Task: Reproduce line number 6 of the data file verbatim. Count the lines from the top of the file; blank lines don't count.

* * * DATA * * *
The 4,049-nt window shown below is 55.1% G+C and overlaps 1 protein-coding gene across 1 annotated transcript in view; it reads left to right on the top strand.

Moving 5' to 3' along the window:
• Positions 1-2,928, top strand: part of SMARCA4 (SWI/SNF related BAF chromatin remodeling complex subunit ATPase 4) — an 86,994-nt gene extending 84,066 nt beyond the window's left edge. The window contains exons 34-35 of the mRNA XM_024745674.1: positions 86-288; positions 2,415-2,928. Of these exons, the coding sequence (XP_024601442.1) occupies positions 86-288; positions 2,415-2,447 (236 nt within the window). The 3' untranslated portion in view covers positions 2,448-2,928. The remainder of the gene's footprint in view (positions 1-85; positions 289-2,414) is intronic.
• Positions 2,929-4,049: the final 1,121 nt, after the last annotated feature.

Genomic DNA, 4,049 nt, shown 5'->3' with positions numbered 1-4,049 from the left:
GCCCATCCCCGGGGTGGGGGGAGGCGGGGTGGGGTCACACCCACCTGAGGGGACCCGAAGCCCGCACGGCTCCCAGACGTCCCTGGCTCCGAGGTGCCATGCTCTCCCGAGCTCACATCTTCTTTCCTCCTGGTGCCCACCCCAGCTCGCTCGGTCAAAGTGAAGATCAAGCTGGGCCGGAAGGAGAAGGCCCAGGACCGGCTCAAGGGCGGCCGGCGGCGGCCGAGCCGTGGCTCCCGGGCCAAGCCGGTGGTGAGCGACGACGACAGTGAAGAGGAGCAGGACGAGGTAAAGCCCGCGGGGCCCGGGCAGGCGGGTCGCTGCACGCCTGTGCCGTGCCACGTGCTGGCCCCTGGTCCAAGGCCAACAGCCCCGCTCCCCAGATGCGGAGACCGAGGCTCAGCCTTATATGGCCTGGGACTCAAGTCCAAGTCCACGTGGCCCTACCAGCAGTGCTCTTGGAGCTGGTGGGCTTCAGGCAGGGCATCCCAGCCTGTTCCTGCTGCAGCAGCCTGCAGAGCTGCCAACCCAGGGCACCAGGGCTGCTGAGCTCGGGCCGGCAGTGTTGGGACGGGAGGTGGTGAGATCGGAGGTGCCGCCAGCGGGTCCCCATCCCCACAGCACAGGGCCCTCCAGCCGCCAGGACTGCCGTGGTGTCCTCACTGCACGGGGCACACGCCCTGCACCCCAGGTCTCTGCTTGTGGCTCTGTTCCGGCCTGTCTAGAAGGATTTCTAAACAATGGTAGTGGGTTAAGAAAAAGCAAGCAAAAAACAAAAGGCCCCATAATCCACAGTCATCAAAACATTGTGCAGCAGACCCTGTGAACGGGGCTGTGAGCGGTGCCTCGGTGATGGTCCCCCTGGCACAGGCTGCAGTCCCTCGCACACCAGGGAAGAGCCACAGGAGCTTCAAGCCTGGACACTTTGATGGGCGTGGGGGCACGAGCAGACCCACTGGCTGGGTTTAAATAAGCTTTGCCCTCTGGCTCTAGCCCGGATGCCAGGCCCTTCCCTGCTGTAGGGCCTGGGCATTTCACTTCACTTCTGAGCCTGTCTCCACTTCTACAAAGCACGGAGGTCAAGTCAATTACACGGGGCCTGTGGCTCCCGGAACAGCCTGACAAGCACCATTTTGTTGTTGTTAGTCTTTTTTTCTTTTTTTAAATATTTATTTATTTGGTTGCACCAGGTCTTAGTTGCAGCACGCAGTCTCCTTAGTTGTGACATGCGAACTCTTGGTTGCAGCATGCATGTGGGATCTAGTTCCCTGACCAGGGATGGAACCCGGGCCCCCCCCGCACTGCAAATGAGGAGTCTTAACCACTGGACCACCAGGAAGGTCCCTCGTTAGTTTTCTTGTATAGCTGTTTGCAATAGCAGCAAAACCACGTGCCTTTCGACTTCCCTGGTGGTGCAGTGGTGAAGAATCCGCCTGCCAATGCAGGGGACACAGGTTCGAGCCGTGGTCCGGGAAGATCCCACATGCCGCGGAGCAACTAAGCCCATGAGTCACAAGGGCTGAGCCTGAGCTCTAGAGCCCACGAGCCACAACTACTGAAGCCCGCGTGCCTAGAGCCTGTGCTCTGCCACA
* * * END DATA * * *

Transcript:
GCCCATCCCCGGGGTGGGGGGAGGCGGGGTGGGGTCACACCCACCTGAGGGGACCCGAAGCCCGCACGGCTCCCAGACGTCCCTGGCTCCGAGGTGCCATGCTCTCCCGAGCTCACATCTTCTTTCCTCCTGGTGCCCACCCCAGCTCGCTCGGTCAAAGTGAAGATCAAGCTGGGCCGGAAGGAGAAGGCCCAGGACCGGCTCAAGGGCGGCCGGCGGCGGCCGAGCCGTGGCTCCCGGGCCAAGCCGGTGGTGAGCGACGACGACAGTGAAGAGGAGCAGGACGAGGTAAAGCCCGCGGGGCCCGGGCAGGCGGGTCGCTGCACGCCTGTGCCGTGCCACGTGCTGGCCCCTGGTCCAAGGCCAACAGCCCCGCTCCCCAGATGCGGAGACCGAGGCTCAGCCTTATATGGCCTGGGACTCAAGTCCAAGTCCACGTGGCCCTACCAGCAGTGCTCTTGGAGCTGGTGGGCTTCAGGCAGGGCATCCCAGCCTGTTCCTGCTGCAGCAGCCTGCAGAGCTGCCAACCCAGGGCACCAGGGCTGCTGAGCTCGGGCCGGCAGTGTTGGGACGGGAGGTGGTGAGATCGGAGGTGCCGCCAGCGGGTCCCCATCCCCACAGCACAGGGCCCTCCAGCCGCCAGGACTGCCGTGGTGTCCTCACTGCACGGGGCACACGCCCTGCACCCCAGGTCTCTGCTTGTGGCTCTGTTCCGGCCTGTCTAGAAGGATTTCTAAACAATGGTAGTGGGTTAAGAAAAAGCAAGCAAAAAACAAAAGGCCCCATAATCCACAGTCATCAAAACATTGTGCAGCAGACCCTGTGAACGGGGCTGTGAGCGGTGCCTCGGTGATGGTCCCCCTGGCACAGGCTGCAGTCCCTCGCACACCAGGGAAGAGCCACAGGAGCTTCAAGCCTGGACACTTTGATGGGCGTGGGGGCACGAGCAGACCCACTGGCTGGGTTTAAATAAGCTTTGCCCTCTGGCTCTAGCCCGGATGCCAGGCCCTTCCCTGCTGTAGGGCCTGGGCATTTCACTTCACTTCTGAGCCTGTCTCCACTTCTACAAAGCACGGAGGTCAAGTCAATTACACGGGGCCTGTGGCTCCCGGAACAGCCTGACAAGCACCATTTTGTTGTTGTTAGTCTTTTTTTCTTTTTTTAAATATTTATTTATTTGGTTGCACCAGGTCTTAGTTGCAGCACGCAGTCTCCTTAGTTGTGACATGCGAACTCTTGGTTGCAGCATGCATGTGGGATCTAGTTCCCTGACCAGGGATGGAACCCGGGCCCCCCCCGCACTGCAAATGAGGAGTCTTAACCACTGGACCACCAGGAAGGTCCCTCGTTAGTTTTCTTGTATAGCTGTTTGCAATAGCAGCAAAACCACGTGCCTTTCGACTTCCCTGGTGGTGCAGTGGTGAAGAATCCGCCTGCCAATGCAGGGGACACAGGTTCGAGCCGTGGTCCGGGAAGATCCCACATGCCGCGGAGCAACTAAGCCCATGAGTCACAAGGGCTGAGCCTGAGCTCTAGAGCCCACGAGCCACAACTACTGAAGCCCGCGTGCCTAGAGCCTGTGCTCTGCCACA